Per aspera ad astra

Seventy-Two Percent

December 31st, 2008

One of my goals for 2008 was to read 100 books. As of this afternoon, I have 71 (and will at least eke out a 72nd by tomorrow). So no cigar. Regardless, I think I did well. My books are from a range of genres (sci-fi, Judaism, basketball, YA, Russia, grammar, etc.) and I even knocked out a few classics I’ve been meaning to read.

Rather than clog up your page with a list of my books (check out my Goodreads if you’re interested/want longer reviews), here are the best/worst of the bunch:

Best:
1. The Kite Runner : Khaled Hosseini
2. Atlas Shrugged : Ayn Rand
3. Three Cups of Tea : Greg Mortensen & David Relin
4. Doctor Zhivago : Boris Pasternak
5. Midnight’s Children : Salman Rushdie

Runners-Up (and equally recommended):
Do They Hear You When You Cry? : Fauziya Kassindja
I Know This Much Is True :
Wally Lamb
The History of Love/Extremely Loud & Incredibly Close : Nicole Krauss/Jonathan Safran Foer (married)

Happily, it was much easier to narrow down the Worst- I read so many fabulous books this year, but the few terrible ones stick out like sore thumbs.

Worst
1. A Separate Peace
It bugs me that so many of my Worst Books are required readings in high/middle school/Korean SAT prep courses. There’s not much I can say about ASP except Ugh. John Knowles, next time make a semi-sympathetic narrator, and kill off the martyr character using a disease/complication that actually exists.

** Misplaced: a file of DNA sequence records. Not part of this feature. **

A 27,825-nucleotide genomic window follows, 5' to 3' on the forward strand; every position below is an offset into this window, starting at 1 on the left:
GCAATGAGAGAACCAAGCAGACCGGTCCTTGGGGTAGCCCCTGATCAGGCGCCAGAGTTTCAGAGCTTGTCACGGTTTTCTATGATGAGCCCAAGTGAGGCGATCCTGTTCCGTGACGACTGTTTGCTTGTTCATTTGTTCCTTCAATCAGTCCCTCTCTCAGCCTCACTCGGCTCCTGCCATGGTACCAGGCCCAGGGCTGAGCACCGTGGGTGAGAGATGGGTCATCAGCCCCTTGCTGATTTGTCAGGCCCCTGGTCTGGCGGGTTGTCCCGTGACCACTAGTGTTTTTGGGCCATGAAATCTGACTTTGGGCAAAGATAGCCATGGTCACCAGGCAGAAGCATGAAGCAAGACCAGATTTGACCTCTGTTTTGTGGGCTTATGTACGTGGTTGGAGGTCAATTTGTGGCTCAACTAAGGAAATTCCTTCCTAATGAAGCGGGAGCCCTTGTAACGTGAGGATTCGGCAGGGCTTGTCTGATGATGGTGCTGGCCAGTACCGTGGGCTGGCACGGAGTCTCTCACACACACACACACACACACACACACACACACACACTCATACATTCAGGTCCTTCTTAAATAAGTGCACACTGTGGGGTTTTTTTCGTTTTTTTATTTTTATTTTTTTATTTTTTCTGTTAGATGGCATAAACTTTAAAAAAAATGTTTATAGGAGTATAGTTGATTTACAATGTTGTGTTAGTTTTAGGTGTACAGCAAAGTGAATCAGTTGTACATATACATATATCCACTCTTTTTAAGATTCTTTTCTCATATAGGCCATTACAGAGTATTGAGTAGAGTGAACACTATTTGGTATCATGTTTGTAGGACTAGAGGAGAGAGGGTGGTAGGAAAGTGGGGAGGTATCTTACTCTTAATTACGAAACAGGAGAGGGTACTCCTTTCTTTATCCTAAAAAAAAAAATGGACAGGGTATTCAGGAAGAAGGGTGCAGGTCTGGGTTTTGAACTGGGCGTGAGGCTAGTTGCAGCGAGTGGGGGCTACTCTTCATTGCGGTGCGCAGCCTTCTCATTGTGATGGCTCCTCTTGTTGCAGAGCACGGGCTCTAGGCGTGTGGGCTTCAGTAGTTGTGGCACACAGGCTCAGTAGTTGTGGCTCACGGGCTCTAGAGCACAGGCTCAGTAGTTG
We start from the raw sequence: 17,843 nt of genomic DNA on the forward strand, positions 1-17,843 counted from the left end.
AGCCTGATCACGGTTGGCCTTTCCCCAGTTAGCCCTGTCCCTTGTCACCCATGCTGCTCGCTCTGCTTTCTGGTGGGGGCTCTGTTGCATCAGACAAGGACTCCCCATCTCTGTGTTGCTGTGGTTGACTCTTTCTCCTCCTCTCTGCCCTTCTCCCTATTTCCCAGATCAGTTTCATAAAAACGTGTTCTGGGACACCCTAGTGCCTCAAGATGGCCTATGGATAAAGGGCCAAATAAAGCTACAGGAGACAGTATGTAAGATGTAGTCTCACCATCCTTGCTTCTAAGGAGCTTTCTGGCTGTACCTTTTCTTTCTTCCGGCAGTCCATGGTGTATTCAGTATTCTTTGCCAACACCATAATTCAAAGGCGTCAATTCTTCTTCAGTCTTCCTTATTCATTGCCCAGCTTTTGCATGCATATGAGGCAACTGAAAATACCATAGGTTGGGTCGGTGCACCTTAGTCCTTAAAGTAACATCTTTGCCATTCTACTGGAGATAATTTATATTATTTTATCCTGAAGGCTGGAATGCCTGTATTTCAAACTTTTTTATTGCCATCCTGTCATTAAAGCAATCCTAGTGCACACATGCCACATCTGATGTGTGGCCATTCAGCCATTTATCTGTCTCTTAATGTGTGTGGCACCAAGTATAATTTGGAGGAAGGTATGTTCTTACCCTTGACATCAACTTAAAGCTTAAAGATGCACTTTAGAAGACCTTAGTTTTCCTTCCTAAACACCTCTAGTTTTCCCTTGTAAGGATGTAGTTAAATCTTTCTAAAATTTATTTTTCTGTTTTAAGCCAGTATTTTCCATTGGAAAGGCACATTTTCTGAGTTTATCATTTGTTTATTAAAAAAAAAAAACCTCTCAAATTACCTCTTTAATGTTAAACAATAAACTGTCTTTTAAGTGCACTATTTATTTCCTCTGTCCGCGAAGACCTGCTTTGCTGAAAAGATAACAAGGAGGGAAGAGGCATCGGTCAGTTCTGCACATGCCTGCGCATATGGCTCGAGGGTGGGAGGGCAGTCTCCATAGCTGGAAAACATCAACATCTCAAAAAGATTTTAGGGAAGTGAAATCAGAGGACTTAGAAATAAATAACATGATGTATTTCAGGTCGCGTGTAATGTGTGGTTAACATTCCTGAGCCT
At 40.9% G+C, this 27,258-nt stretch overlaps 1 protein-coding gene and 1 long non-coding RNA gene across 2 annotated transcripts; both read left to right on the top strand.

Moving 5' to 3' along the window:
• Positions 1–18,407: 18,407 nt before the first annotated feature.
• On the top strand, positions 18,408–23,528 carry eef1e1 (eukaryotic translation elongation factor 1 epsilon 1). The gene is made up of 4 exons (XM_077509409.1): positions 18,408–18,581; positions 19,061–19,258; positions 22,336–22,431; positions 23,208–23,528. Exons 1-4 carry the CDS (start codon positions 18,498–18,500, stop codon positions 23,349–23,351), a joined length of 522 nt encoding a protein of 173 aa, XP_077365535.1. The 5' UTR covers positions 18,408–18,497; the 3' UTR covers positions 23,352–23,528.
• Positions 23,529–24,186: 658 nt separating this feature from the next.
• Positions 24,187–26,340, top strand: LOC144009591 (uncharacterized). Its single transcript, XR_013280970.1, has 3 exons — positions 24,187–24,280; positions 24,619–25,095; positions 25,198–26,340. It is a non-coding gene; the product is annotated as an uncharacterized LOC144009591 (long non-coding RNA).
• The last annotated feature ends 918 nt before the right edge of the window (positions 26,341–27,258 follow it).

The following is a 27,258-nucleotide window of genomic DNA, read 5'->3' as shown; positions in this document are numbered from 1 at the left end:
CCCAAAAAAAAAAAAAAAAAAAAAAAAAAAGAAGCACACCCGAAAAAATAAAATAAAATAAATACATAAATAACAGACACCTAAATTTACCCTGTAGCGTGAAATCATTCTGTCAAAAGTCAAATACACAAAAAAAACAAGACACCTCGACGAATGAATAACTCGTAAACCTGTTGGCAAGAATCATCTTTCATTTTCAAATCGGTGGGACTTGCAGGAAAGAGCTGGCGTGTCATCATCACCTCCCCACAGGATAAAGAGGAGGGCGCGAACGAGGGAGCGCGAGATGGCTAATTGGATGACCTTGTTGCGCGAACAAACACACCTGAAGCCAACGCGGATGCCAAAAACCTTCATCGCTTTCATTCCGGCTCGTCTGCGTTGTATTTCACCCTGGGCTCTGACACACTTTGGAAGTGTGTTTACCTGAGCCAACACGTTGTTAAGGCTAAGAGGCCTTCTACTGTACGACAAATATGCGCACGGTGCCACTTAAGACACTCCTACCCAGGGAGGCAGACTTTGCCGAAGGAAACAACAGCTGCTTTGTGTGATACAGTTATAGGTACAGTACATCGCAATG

2. Island of the Blue Dolphins
As much as I love stories with a self-sufficient female protagonist, this book fell short of my expectations. Fans will say it’s better because it’s based on a true story, but I feel there’s a large difference between a 20-30 year old woman (True Story) and a twelve(?) year old girl being marooned on an island. So, okay, it’s a coming-of-age-Robinson-Crusoe story. I wish it had been written by a woman, preferably a culturally-sensitive one, because O’Dell’s cautious storytelling robs the book of what it could have been.
3. Robinson Crusoe
Some people have a problem with the premise- but I think a novel about someone on a desert island, even with religious overtones, has potential written all over it (look at something like Life of Pi- okay, there’s a tiger, but Crusoe had a dog AND cats). This story was just dry, insensitive, and overly pedantic, without even having the grace to be well-written.
4. Hairstyles of the Damned
Book Summary: Whine Whine Whine. I’m Punk.
5. The Twilight Trio (I didn’t bother with the 4th, after hearing devotees spurn it)
I understand why these are so addictive for the tweens and teens (hell, after the Required Books like RC and ASP, I hardly blame them for wanting some action). But wow, are these terrible. Vampire coolness aside, here’s the summary: Spineless female protagonist with unhealthy addiction for emotionally dependent boyfriend. Thrilling!

Here’s to 100 in 2009!

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If I give you a penny, you will be one penny richer and I'll be one penny poorer. But if I give you an idea, you will have a new idea, but I shall still have it, too.

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